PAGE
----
I notice you have some of the pieces you designed in your home, do you have a favorite?
It’s hard to choose a favorite, but I’m partial to Lovey (above) because of its simplicity and whimsy. To me, it is symbolic of my approach as a designer. It isn’t minimalistic, but rather reductionist. It merges form, function and concept as simply as possible. I also really love the Pillar chair that I did with Bernhardt Design in 2010. It was designed for more of a contract setting than a residential one, but in our space it works nicely.
Speaking of your work in your home, you have some original abstract work. Are you also a painter?
I haven’t really painted in years. I was an avid painter from college until around 2002, but once I began designing, that took precedence. I always tell myself that I’ll get back into it, but I can’t seem to find the time anymore, sadly.
I notice you have a Philippe Starck gun lamp, which is a bold choice. Can you tell me more about how it came to live in your apartment?
When FLOS launched that piece, I fell in love with it. As subversive as it is, it’s so striking and beautiful. So my wife and I eventually decided we had to have one.
What’s with that broken mirror?
It’s called Broken/Fixed. In 2009, Architectural Digest hired my studio to design the Ligne Roset-sponsored VIP Lounge for the PULSE NYC Contemporary Art Fair. The space featured furniture and lighting from Ligne Roset (my Spindle Table included) as well as a number of custom pieces of mine. I wanted to experiment with shattering mirrors as a form of mosaic art, so I developed a method in which the pieces all remain in place so that they can be exhibited in these found decorative frames. What I discovered was so beautiful. Every mirror broke in such a unique, breathtaking way. It was incredible. I did an edition of five of them, but broke around a dozen to hand pick the five I thought were most successful. A few went to private collectors, but I still have a couple laying around. In addition to designing the space, my brother Josh and I wrote a 30-minute ambient composition for the lounge.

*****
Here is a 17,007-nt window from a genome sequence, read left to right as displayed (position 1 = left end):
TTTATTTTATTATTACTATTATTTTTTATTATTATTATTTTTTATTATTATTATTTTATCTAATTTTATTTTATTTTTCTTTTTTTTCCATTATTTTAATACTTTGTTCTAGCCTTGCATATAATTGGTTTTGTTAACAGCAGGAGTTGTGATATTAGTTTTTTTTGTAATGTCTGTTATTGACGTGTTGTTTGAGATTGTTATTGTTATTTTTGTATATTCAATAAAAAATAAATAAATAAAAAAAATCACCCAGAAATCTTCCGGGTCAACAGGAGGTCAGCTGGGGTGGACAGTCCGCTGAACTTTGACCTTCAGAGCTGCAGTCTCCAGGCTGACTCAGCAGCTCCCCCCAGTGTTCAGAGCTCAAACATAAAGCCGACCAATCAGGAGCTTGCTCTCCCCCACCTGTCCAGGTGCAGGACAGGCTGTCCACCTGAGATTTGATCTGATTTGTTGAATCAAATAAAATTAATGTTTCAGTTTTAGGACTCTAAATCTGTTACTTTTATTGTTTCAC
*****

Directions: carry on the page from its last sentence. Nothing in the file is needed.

What can you tell us about a current project you’re working on?
I’m currently working on various projects in Europe, Asia and the US: furniture for the contract, residential and hospitality markets, packaging, silverware, lighting, bathroom accessories, decorative objects, as well as developing designs for galleries in Paris and San Francisco.
Portrait of Brad Ascalon and photos of his home studio by Kate Glicksberg for Design Milk.
With support from our partner, Intel, we’re exploring the offices, desks and tools that unleash the creativity and productivity of today’s designers. Intel is committed to improving our lives with fast, light, wireless (and stylish!) technology. Their goal is to develop tools that help us create amazing things. And we think that’s amazing.